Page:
strain after similitudes, or analogies, an allusive morality that gives life to the landscape, and makes it converse with the heart. Of the meditative character of Mr. Wordsworth's muse, these sonnets on the River Duddon are a lively specimen, and we cannot but think that the more this style of poetry engages him, the more his reputation will be advanced. We may observe, too, that the demand which descriptive poetry makes upon the imagination for dress and colouring of language, has seemed to divert him from that unaccountable addiction to a frigid and creeping idiom, halting between prose and verse, in which the class of writers to which he belongs is so prone to indulge. Where his language maintains the level of his thoughts, the whole composition stands before us as a structure of suitable elevation and chaste magnificence.

All our readers may not know that the river Duddon rises upon Wrynose Tell, on the confines of Westmoreland, Cumberland, and Lancashire; and after dividing Lancashire from Cumberland for about twenty-five miles, discharges itself into the Irish Sea. But for the sake of enabling them to read the extracts, which we shall present to them, with the intelligence which is necessary to their due impression, we will further inform them, from “ Mr. Green's Guide to the Lakes,” that in the scenery

" the

For a

through which the Duddon winds its course to the sea, face of nature is displayed in a wonderful variety of hill and dale ; wooded grounds and buildings ; amongst the latter, Broughton Tower, seated on the crown of a hill, rising elegantly from the valley, is an object of extraordinary interest. Fertility on each side is gradually diminished, and lost in the superior heights of Blackcomb, in Cumberland, and the high lands between Kirkby and Ulverstone. The road from Broughton to Seathwaite is on the banks of the Duddon, and on its Lancashire side it is of various elevations. The river is an amusing companion, one while brawling and tumbling over rocky precipices, until the agitated water becomes calm again by arriving at a smoother and less precipitous bed; but its course is soon again ruffled, and the current thrown into every variety of form which the rocky channel of a river can give to water.” specimen of Mr. Wordsworth, take the fourteenth stanza.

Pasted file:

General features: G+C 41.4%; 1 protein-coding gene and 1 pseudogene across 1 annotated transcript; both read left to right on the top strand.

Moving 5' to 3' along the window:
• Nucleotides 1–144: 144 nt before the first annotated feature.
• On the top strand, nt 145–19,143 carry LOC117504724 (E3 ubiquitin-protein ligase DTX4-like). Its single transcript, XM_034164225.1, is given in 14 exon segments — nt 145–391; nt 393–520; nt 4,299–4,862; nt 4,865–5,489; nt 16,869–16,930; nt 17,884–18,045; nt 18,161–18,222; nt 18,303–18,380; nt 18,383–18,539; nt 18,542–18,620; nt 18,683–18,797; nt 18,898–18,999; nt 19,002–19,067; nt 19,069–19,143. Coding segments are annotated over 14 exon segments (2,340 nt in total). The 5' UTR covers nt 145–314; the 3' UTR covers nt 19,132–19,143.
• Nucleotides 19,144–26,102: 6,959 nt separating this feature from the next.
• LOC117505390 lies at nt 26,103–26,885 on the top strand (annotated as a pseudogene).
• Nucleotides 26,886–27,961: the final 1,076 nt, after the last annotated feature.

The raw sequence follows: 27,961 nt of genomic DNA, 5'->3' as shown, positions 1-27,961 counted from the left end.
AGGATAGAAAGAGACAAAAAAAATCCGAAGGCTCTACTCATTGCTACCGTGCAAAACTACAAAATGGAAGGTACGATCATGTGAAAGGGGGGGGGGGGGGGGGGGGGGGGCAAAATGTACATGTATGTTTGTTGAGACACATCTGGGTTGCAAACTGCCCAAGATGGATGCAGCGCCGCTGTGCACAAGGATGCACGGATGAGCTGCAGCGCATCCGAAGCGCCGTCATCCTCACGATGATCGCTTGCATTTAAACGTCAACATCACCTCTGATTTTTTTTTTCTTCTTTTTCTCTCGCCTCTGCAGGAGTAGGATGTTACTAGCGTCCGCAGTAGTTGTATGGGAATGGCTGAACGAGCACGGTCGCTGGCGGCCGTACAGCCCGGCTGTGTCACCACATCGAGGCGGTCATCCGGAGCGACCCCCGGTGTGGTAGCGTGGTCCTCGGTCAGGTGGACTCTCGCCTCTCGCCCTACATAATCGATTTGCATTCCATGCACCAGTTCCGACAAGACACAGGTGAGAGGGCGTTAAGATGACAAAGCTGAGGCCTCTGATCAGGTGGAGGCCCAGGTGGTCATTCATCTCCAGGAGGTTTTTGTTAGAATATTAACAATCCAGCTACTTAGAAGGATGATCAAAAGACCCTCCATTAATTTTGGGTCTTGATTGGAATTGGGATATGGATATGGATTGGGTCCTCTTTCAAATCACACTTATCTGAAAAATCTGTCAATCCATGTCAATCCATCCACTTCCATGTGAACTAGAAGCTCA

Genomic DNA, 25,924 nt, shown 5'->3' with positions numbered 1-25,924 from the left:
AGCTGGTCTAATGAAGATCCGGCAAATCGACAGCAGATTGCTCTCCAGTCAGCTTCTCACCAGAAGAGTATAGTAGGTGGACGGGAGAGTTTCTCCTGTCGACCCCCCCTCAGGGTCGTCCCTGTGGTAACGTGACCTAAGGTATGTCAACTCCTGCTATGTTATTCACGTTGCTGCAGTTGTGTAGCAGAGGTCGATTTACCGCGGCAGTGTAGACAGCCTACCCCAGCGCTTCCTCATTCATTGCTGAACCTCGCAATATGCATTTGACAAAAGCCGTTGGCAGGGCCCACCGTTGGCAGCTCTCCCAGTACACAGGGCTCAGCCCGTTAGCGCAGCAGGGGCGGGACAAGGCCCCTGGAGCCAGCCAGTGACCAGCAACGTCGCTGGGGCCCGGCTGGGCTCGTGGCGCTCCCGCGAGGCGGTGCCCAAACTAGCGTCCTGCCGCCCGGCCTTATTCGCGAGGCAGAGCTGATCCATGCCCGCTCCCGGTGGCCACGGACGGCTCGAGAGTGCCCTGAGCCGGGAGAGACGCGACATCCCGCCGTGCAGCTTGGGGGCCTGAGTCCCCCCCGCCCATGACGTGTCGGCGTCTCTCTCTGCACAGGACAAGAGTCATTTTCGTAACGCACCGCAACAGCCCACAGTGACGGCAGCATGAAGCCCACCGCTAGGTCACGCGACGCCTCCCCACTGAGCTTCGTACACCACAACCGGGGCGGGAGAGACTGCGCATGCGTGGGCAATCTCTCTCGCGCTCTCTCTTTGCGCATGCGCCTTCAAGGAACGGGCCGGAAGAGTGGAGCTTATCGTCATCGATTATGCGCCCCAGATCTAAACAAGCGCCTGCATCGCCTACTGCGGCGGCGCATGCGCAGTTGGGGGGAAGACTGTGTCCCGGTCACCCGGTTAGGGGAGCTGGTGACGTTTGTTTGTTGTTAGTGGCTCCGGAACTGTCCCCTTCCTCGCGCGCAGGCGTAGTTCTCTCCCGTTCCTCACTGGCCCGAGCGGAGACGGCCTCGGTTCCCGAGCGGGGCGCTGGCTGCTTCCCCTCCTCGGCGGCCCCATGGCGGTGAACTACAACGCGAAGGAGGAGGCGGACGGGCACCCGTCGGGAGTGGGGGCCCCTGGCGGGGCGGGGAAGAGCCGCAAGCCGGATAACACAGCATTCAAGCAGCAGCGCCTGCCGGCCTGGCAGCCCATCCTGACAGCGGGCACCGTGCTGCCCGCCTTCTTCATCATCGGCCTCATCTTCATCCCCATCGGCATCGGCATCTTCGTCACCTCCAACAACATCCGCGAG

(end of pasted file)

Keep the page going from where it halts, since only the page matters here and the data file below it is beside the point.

“ O Mountain Stream! the Shepherd and his Cot

Are privileged Inmates of deep solitude ;
Nor would the nicest Anchorite exclude
A field or two of brigliter green, or plot
Of tillage-ground, that seemeth like a spot
Of stationary sunshine :-thou hast view’d
These only, Duddon! with their paths renew'd
By fits and starts, yet this contents thee not.
Thee hath some awful Spirit impelled to leave,
Utterly to desert, the haunts of men,
Though simple thy companions were and few;
And through this wilderness a passage cleave
Attended but by thy own voice, save when

The Clouds and Fowls of the air thy way pursue !”—(P.16.) The tributary stream making its way to the Duddon with precipitate haste, sprinkling refreshment and invigorating the yerdure of the thirsty fields through which it hurries, is celebrated with a charming simplicity in the nineteenth sonnet.

My frame hath often trembled with delight

When hope presented some far-distant good,
That seemed from heaven descending, like the food.
Of

yon pure waters, from their aëry height,
Hurrying with lordly Duddon to unite;
Who, mid a world of images imprest
On the calm depth of his transparent breast,
Appears to cherish most that Torrent white,
The fairest, softest, liveliest of them all!
And Idom hath ear listen'd to a tune
More lulling than the busy hum of Noon,
Swoln by that voice-whose murmur musical
Announces to the thirsty fields a boon
Dewy and fresh, till showers again shall fall.”--(P. 21.)

From among the seven or eight concluding sonnets, it is difficult to make a choice, each of them is so well worthy of being presented to our readers. Every character of the river is impressive, and not the least so in the softest and serenest part of its course. But the poet hàs, without dissipating the idea which belongs to the integrity of the single sonnet, beautifully pourtrayed the variations of the river's temper, within the compass of fourteen exquisite lines.

" The old inventive Poets, had they seen,

Or rather felt, the entrancement that detains
Thy waters, Duddon! mid these flow'ry plains,
The still repose, the liquid lapse serene,
Transferr'd to bowers imperishably green,
Had beautified Elysium! But these chains
Will soon be broken;-a rough course remains,
Rough as the past; where Thou, of placid mien,
Innocuous as a firstling of a flock,
And countenanced like a soft cerulean sky,
Shalt change thy temper; and, with many a shock
Given and received in mutual jeopardy,
Dance like a Bacchanal froin rock to rock,

Tossing her frantic thyrsus wide and high!"-(P. 22.) The sheepwashing is very poetically described. It has all that picturesque exactness into which the writer of taste and feeling knows so well how to descend without degrading his

There is a transmutation in the poet's touch by which a value is given to the little and the low, while the strictest fidelity in the representation is preserved. Such, we think, is the character of the following sonnet.

“ Sad thoughts, avaunt!-the fervour of the year,

Pour'd on the fleece-encumbered flock, invites
To laving currents, for prelusive rites
Duly performed before the Dales-men shear
Their panting charge. The distant Mountains hear,
Hear and repeat, the turmoil that unites
Clamour of boys with innocent despites
Of barking dogs, and bleatings from strange fear.
Meanwhile, if Duddon's spotless breast receive
Unwelcome mixtures as tlie uncouth noise
Thickens, the pastoral River will forgive
Such wrong; nor need we blame the licensed joys
Though false to Nature's quiet equipoise:

Frank are the sports, the stains are fugitive."-(P. 25.) Take again the view here presented of the church of Ulpha, and the churchyard, with all the pensive features and moral quietude of the scene, as an example of what we hesitate not to say of Mr. Wordsworth, that, apart from his unfortunate propensity to mistake meanness for simplicity, and to discredit

muse.